You’ve graduated college and you’re entering the “real world.” A daunting task, as you’ve heard from your parents and friends who’ve taken the plunge, but one you (ready or not) are about to meet head-on. You’ve applied, got the job and start work at SHIFT Communications Monday morning. Before you hit the panic button, keep reading. Here are five tips for an entry level PR professional:
Get Familiar and Practice Using Excel.
I started with this tip because it’s perhaps the most important thing that I wished I had known prior to working at SHIFT. As an entry level PR pro, you are on Excel a lot. And while there certainly will always be more things to learn, having a solid knowledge of working on Excel and being comfortable in Excel will save you a world of heartache and headache down the road. We’ve all been guilty of beefing up a resume and adding your proficiencies in Excel, Word and PowerPoint, perhaps contributing to why you got the job. However, as someone who has grown up with Macs and has gone to a college that was entirely Apple based, getting familiar with the entire Microsoft Suite was a challenge. So as you begin your journey as entry level PR pro, practice and play around with Excel as much as you can.
Read. Read. And keep reading.
As a B2C intern who transitioned to a tech-B2B Account Coordinator, this tip is near and dear to my heart. While it might sound overly simplistic, reading and reading some more about your client/client’s industry is critical to providing you with a foundation that allows you to succeed. Diving in and reading articles scattered with words you may not understand isn’t the most comfortable or fun exercise in the world, but it is especially necessary when you first start to get your feet wet as an entry level PR pro. The more you read, the easier it will be to scan those previously daunting articles and pull out their relevance to your client. Also, this is an important practice (and again, it sounds simple) when developing and honing your skills on email.
Ask questions (but only when you need to).
Remember when your friend or middle school teacher told you, “There is no such thing as a bad question?” Well, they lied. Kind of. There will undoubtedly be times when you are given a task and have very little insight (when first received) on how to do it. When working in the busy day-to-day life that is a PR agency, you will experience times where each member on your team is slammed with work. Schedules will be full, lunches will be short, heads will be down and hands will be typing. It is important to consider the workload of team members that you are directing your questions to. Essentially, you will want to have exhausted every resource possible before asking the question. Picture it as a mental checklist. If all items on the list have been checked off and your question is still unanswered, go forward with asking your question(s).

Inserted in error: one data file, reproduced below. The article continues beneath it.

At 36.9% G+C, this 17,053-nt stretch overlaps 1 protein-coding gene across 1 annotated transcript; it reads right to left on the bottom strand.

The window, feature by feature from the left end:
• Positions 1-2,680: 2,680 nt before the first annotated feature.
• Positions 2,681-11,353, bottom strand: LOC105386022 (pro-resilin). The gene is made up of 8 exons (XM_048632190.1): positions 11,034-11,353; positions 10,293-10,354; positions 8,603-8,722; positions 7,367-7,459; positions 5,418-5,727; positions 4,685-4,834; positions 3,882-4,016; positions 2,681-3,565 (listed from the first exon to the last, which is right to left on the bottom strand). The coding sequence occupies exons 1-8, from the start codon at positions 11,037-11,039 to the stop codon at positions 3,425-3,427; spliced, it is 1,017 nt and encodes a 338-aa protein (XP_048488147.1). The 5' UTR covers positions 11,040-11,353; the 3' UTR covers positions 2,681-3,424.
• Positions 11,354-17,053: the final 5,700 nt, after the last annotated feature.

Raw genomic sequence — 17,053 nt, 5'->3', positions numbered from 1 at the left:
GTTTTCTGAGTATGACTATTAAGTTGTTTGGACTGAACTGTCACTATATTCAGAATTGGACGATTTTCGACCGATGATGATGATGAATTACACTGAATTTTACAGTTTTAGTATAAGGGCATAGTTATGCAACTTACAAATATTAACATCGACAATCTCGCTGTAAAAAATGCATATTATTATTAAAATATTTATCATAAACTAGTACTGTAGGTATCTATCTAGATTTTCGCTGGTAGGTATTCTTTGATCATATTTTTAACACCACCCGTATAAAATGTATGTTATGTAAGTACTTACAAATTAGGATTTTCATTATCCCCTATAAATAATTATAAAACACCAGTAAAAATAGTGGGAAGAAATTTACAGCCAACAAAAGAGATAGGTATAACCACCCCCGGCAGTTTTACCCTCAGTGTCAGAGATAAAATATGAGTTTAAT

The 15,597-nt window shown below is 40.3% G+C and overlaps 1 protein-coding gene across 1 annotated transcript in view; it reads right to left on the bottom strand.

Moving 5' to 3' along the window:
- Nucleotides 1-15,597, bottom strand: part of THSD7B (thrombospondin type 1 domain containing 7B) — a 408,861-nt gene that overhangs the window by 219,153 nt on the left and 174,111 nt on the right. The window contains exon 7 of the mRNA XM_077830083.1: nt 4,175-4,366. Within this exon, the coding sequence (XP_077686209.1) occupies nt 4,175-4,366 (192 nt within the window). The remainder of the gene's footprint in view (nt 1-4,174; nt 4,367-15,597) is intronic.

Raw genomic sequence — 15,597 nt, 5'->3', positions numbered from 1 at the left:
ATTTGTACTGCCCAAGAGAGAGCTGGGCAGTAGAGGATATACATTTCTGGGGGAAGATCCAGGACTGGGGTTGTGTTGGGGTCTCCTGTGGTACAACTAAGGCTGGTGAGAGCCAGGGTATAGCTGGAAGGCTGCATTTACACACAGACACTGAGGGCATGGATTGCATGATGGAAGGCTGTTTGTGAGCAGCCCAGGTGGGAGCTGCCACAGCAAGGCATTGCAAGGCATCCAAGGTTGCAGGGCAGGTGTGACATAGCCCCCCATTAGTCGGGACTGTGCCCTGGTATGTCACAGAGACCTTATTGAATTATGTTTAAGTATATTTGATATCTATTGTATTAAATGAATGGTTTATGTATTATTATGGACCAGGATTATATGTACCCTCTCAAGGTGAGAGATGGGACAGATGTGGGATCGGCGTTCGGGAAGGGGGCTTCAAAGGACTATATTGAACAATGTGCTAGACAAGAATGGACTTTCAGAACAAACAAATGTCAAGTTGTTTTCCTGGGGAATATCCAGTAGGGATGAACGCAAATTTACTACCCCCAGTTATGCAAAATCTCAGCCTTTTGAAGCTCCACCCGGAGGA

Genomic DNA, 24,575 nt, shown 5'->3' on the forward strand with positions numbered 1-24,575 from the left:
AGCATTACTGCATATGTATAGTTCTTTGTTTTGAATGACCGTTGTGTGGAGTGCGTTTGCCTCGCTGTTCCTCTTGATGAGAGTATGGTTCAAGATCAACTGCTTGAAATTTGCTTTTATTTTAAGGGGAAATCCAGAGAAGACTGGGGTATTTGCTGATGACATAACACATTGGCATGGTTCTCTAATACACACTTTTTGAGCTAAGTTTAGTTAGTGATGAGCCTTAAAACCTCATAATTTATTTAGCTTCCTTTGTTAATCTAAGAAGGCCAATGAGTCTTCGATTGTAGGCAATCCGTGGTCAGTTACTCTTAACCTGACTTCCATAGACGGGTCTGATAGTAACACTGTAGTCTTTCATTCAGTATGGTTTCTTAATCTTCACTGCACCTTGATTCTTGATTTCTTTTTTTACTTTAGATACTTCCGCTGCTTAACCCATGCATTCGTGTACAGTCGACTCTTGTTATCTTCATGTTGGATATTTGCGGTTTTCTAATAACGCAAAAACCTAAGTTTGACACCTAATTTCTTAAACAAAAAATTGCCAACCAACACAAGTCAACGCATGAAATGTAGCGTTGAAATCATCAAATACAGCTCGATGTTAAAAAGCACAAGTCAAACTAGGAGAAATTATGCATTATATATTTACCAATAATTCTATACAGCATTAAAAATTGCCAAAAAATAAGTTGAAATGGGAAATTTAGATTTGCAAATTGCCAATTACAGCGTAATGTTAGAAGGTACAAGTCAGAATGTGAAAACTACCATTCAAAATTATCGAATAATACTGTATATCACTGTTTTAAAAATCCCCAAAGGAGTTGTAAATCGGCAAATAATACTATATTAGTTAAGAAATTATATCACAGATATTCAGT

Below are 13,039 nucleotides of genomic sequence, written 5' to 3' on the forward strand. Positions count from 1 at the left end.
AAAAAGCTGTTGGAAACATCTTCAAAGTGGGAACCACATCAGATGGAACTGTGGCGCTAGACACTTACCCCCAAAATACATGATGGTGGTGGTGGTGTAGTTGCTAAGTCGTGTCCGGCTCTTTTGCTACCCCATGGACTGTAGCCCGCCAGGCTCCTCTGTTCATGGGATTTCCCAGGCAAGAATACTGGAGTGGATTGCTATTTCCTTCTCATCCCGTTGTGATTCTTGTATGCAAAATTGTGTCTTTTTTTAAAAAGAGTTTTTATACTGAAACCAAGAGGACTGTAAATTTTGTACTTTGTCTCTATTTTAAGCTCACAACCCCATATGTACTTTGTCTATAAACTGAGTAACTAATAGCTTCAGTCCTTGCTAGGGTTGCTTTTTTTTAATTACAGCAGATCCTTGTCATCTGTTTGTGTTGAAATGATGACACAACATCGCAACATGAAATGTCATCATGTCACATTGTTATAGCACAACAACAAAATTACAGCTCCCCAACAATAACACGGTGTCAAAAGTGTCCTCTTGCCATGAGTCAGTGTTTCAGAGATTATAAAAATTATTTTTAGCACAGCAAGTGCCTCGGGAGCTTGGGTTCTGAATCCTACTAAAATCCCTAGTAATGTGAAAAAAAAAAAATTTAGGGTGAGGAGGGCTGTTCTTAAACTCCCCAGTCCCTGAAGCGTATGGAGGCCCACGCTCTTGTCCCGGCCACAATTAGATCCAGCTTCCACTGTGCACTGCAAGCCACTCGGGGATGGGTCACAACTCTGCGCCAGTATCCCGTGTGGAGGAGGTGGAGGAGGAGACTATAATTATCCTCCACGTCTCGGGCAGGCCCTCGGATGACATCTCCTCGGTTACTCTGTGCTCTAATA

Perhaps the scariest item on the list. But oh is it necessary. Stepping into agency life straight out of college, in my experience, was very overwhelming. While I had a smile on the outside, inside I was freaking out. When you start as an entry level employee or at a new organization, no matter your title, you always are afraid to make a mistake for fear of looking dumb. At least I did. But more than chances you take and push this relatively irrational fear down, the more you will grow and the faster you will learn. So take chances, don’t be afraid to fail and success will follow.
This is a biggy! As someone who considers themselves organized both personally and in the workplace, I’ve learned a ton about organization skills over my short stint as a PR professional. Being organized – and there are many ways to do so – is critical to ensuring tasks are done on time and that tasks aren’t forgotten. Being organized is also critical to passing tasks off to colleagues should your schedule start to become overcrowded. As I mentioned, from my experience there isn’t one right way to be organized, per say. But no matter the way in which you organize yourself, I’ve found that working in PR has been an exercise in organizational skills. The better organized you are, the easier it becomes to schedule out a day, get things finished and do them well. As a tip – for what it’s worth – I’ve found it helpful as an entry level PR pro to write everything down. Once it’s written down, go back and assess the importance of each task (organize by the deadline, let’s say) and go from there. I’ve found this strategy to be particularly useful when feeling overwhelmed with work.
When taking on that first job opportunity, embrace the unknown and fast-paced environment. Be sure to use the skills and insights mentioned to your advantage while applying the knowledge garnered from your four-year degree. This is the first stepping stone in your career, be sure to put your best foot forward!